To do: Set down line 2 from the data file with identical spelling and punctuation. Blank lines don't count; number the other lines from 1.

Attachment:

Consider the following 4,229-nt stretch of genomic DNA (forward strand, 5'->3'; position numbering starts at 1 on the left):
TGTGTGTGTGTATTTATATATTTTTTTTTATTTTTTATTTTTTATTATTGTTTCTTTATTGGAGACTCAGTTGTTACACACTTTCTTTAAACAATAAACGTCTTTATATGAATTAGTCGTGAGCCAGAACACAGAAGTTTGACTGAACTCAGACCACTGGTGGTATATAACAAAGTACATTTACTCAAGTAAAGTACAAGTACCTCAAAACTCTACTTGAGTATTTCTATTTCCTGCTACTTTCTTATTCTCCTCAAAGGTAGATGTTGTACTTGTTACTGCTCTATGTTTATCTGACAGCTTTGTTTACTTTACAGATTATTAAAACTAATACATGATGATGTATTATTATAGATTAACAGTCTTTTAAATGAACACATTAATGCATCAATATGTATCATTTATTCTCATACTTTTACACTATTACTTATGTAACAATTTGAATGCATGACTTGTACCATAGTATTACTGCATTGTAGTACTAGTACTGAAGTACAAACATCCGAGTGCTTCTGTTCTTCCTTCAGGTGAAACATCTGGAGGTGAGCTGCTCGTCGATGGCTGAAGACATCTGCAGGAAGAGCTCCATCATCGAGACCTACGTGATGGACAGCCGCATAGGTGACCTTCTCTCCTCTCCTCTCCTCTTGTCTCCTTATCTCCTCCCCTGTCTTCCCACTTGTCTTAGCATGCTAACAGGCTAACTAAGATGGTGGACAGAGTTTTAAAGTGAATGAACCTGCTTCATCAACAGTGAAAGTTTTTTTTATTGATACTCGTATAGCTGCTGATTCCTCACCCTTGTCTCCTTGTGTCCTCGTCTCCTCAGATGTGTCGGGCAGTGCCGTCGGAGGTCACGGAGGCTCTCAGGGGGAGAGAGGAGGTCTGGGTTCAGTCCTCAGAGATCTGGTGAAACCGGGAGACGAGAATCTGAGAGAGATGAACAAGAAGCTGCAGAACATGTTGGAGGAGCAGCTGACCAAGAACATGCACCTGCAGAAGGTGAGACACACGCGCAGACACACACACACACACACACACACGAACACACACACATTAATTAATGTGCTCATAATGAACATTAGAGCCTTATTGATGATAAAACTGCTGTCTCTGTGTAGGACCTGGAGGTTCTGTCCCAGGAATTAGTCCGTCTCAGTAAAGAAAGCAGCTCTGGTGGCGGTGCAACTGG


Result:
TGTGTGTGTGTATTTATATATTTTTTTTTATTTTTTATTTTTTATTATTGTTTCTTTATTGGAGACTCAGTTGTTACACACTTTCTTTAAACAATAAACGTCTTTATATGAATTAGTCGTGAGCCAGAACACAGAAGTTTGACTGAACTCAGACCACTGGTGGTATATAACAAAGTACATTTACTCAAGTAAAGTACAAGTACCTCAAAACTCTACTTGAGTATTTCTATTTCCTGCTACTTTCTTATTCTCCTCAAAGGTAGATGTTGTACTTGTTACTGCTCTATGTTTATCTGACAGCTTTGTTTACTTTACAGATTATTAAAACTAATACATGATGATGTATTATTATAGATTAACAGTCTTTTAAATGAACACATTAATGCATCAATATGTATCATTTATTCTCATACTTTTACACTATTACTTATGTAACAATTTGAATGCATGACTTGTACCATAGTATTACTGCATTGTAGTACTAGTACTGAAGTACAAACATCCGAGTGCTTCTGTTCTTCCTTCAGGTGAAACATCTGGAGGTGAGCTGCTCGTCGATGGCTGAAGACATCTGCAGGAAGAGCTCCATCATCGAGACCTACGTGATGGACAGCCGCATAGGTGACCTTCTCTCCTCTCCTCTCCTCTTGTCTCCTTATCTCCTCCCCTGTCTTCCCACTTGTCTTAGCATGCTAACAGGCTAACTAAGATGGTGGACAGAGTTTTAAAGTGAATGAACCTGCTTCATCAACAGTGAAAGTTTTTTTTATTGATACTCGTATAGCTGCTGATTCCTCACCCTTGTCTCCTTGTGTCCTCGTCTCCTCAGATGTGTCGGGCAGTGCCGTCGGAGGTCACGGAGGCTCTCAGGGGGAGAGAGGAGGTCTGGGTTCAGTCCTCAGAGATCTGGTGAAACCGGGAGACGAGAATCTGAGAGAGATGAACAAGAAGCTGCAGAACATGTTGGAGGAGCAGCTGACCAAGAACATGCACCTGCAGAAGGTGAGACACACGCGCAGACACACACACACACACACACACACGAACACACACACATTAATTAATGTGCTCATAATGAACATTAGAGCCTTATTGATGATAAAACTGCTGTCTCTGTGTAGGACCTGGAGGTTCTGTCCCAGGAATTAGTCCGTCTCAGTAAAGAAAGCAGCTCTGGTGGCGGTGCAACTGG